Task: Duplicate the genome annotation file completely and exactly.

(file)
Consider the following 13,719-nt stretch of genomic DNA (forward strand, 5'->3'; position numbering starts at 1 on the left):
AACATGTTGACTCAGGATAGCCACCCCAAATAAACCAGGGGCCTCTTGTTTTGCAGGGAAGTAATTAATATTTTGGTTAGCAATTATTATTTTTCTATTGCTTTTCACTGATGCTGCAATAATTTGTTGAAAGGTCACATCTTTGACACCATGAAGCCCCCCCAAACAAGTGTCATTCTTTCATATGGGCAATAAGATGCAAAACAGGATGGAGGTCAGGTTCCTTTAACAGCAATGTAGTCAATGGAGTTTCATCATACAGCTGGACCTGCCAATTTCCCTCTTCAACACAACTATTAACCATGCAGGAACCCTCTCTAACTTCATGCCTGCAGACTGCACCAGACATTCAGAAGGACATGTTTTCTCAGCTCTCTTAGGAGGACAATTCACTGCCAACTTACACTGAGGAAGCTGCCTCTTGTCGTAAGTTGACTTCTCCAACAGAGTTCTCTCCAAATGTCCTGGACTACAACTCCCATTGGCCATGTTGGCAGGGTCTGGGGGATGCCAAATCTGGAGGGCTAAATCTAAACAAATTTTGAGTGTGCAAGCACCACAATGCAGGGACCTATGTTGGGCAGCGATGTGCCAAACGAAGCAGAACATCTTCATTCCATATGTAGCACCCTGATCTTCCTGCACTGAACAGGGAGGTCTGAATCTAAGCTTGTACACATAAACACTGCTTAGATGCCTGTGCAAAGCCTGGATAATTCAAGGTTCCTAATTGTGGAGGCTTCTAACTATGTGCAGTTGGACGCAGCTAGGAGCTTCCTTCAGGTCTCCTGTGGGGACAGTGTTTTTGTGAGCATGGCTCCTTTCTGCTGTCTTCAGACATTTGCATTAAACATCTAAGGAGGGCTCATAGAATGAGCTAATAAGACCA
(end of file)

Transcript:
Consider the following 13,719-nt stretch of genomic DNA (forward strand, 5'->3'; position numbering starts at 1 on the left):
AACATGTTGACTCAGGATAGCCACCCCAAATAAACCAGGGGCCTCTTGTTTTGCAGGGAAGTAATTAATATTTTGGTTAGCAATTATTATTTTTCTATTGCTTTTCACTGATGCTGCAATAATTTGTTGAAAGGTCACATCTTTGACACCATGAAGCCCCCCCAAACAAGTGTCATTCTTTCATATGGGCAATAAGATGCAAAACAGGATGGAGGTCAGGTTCCTTTAACAGCAATGTAGTCAATGGAGTTTCATCATACAGCTGGACCTGCCAATTTCCCTCTTCAACACAACTATTAACCATGCAGGAACCCTCTCTAACTTCATGCCTGCAGACTGCACCAGACATTCAGAAGGACATGTTTTCTCAGCTCTCTTAGGAGGACAATTCACTGCCAACTTACACTGAGGAAGCTGCCTCTTGTCGTAAGTTGACTTCTCCAACAGAGTTCTCTCCAAATGTCCTGGACTACAACTCCCATTGGCCATGTTGGCAGGGTCTGGGGGATGCCAAATCTGGAGGGCTAAATCTAAACAAATTTTGAGTGTGCAAGCACCACAATGCAGGGACCTATGTTGGGCAGCGATGTGCCAAACGAAGCAGAACATCTTCATTCCATATGTAGCACCCTGATCTTCCTGCACTGAACAGGGAGGTCTGAATCTAAGCTTGTACACATAAACACTGCTTAGATGCCTGTGCAAAGCCTGGATAATTCAAGGTTCCTAATTGTGGAGGCTTCTAACTATGTGCAGTTGGACGCAGCTAGGAGCTTCCTTCAGGTCTCCTGTGGGGACAGTGTTTTTGTGAGCATGGCTCCTTTCTGCTGTCTTCAGACATTTGCATTAAACATCTAAGGAGGGCTCATAGAATGAGCTAATAAGACCA